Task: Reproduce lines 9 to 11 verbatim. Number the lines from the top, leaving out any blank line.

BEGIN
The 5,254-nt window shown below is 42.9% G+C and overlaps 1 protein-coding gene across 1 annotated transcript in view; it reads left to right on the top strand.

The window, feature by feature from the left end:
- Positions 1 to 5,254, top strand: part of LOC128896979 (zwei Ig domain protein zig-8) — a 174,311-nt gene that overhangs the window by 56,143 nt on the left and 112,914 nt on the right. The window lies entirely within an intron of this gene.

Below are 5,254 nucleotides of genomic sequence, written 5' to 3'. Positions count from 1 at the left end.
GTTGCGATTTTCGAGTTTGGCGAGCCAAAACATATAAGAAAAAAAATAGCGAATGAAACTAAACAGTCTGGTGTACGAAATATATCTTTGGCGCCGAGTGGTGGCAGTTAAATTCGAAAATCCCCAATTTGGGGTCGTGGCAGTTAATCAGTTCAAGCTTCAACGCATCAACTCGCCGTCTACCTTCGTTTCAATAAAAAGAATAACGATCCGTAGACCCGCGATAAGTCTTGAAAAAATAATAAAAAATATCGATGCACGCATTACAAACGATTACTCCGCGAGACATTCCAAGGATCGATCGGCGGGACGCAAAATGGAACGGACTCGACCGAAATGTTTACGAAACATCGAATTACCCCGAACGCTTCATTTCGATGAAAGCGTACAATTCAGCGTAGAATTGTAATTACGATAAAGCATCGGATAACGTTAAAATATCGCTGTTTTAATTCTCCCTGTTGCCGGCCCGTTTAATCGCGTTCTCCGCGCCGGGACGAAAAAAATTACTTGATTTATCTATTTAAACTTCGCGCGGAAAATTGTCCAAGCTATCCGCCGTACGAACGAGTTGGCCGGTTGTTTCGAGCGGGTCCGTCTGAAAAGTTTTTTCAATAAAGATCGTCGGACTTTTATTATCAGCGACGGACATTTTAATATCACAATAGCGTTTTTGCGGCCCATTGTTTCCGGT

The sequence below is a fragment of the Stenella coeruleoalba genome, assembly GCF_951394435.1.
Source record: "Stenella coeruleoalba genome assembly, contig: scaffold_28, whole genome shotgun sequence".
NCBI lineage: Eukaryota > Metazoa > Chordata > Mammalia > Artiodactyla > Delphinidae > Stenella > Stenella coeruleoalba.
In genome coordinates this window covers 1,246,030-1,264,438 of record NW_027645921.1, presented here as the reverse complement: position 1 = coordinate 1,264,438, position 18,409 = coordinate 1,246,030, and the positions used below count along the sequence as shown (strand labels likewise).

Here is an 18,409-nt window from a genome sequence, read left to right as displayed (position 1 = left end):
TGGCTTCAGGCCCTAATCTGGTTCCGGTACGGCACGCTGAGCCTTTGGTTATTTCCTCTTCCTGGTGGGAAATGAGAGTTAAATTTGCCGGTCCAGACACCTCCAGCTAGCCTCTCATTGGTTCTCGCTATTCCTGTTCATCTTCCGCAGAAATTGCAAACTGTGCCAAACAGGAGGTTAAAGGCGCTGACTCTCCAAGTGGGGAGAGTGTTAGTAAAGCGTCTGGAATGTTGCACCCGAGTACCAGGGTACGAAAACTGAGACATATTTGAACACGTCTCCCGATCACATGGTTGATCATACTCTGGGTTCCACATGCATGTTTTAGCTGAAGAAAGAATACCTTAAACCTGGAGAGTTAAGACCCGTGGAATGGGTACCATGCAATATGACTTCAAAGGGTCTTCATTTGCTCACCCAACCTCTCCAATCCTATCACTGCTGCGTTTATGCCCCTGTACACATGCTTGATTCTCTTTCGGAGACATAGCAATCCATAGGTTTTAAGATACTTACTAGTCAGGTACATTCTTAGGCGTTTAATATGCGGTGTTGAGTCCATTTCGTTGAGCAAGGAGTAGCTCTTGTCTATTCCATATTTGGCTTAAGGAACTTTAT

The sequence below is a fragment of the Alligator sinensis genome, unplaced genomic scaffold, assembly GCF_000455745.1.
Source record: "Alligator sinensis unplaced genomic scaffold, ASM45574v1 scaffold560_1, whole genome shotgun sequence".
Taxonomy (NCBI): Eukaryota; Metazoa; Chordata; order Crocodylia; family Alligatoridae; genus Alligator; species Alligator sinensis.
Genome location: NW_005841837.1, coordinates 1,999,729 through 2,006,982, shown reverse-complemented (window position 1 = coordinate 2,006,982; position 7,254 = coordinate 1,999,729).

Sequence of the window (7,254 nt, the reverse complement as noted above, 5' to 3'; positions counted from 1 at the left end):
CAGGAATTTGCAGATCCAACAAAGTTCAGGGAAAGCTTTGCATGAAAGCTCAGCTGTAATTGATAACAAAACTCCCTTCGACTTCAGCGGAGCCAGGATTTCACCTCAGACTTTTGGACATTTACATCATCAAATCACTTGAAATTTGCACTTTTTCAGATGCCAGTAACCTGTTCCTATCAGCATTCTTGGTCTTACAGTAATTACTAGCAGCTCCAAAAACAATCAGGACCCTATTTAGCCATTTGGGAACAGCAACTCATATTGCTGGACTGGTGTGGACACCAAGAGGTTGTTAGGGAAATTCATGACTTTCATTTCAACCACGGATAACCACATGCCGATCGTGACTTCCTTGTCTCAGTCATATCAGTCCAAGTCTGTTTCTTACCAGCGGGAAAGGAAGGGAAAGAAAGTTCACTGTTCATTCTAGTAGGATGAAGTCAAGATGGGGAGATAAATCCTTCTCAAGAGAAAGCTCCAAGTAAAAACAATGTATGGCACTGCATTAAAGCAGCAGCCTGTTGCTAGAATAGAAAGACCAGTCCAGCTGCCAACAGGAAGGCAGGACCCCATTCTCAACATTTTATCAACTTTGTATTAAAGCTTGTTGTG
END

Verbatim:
In genome coordinates this window covers 1,246,030-1,264,438 of record NW_027645921.1, presented here as the reverse complement: position 1 = coordinate 1,264,438, position 18,409 = coordinate 1,246,030, and the positions used below count along the sequence as shown (strand labels likewise).

Here is an 18,409-nt window from a genome sequence, read left to right as displayed (position 1 = left end):
TGGCTTCAGGCCCTAATCTGGTTCCGGTACGGCACGCTGAGCCTTTGGTTATTTCCTCTTCCTGGTGGGAAATGAGAGTTAAATTTGCCGGTCCAGACACCTCCAGCTAGCCTCTCATTGGTTCTCGCTATTCCTGTTCATCTTCCGCAGAAATTGCAAACTGTGCCAAACAGGAGGTTAAAGGCGCTGACTCTCCAAGTGGGGAGAGTGTTAGTAAAGCGTCTGGAATGTTGCACCCGAGTACCAGGGTACGAAAACTGAGACATATTTGAACACGTCTCCCGATCACATGGTTGATCATACTCTGGGTTCCACATGCATGTTTTAGCTGAAGAAAGAATACCTTAAACCTGGAGAGTTAAGACCCGTGGAATGGGTACCATGCAATATGACTTCAAAGGGTCTTCATTTGCTCACCCAACCTCTCCAATCCTATCACTGCTGCGTTTATGCCCCTGTACACATGCTTGATTCTCTTTCGGAGACATAGCAATCCATAGGTTTTAAGATACTTACTAGTCAGGTACATTCTTAGGCGTTTAATATGCGGTGTTGAGTCCATTTCGTTGAGCAAGGAGTAGCTCTTGTCTATTCCATATTTGGCTTAAGGAACTTTAT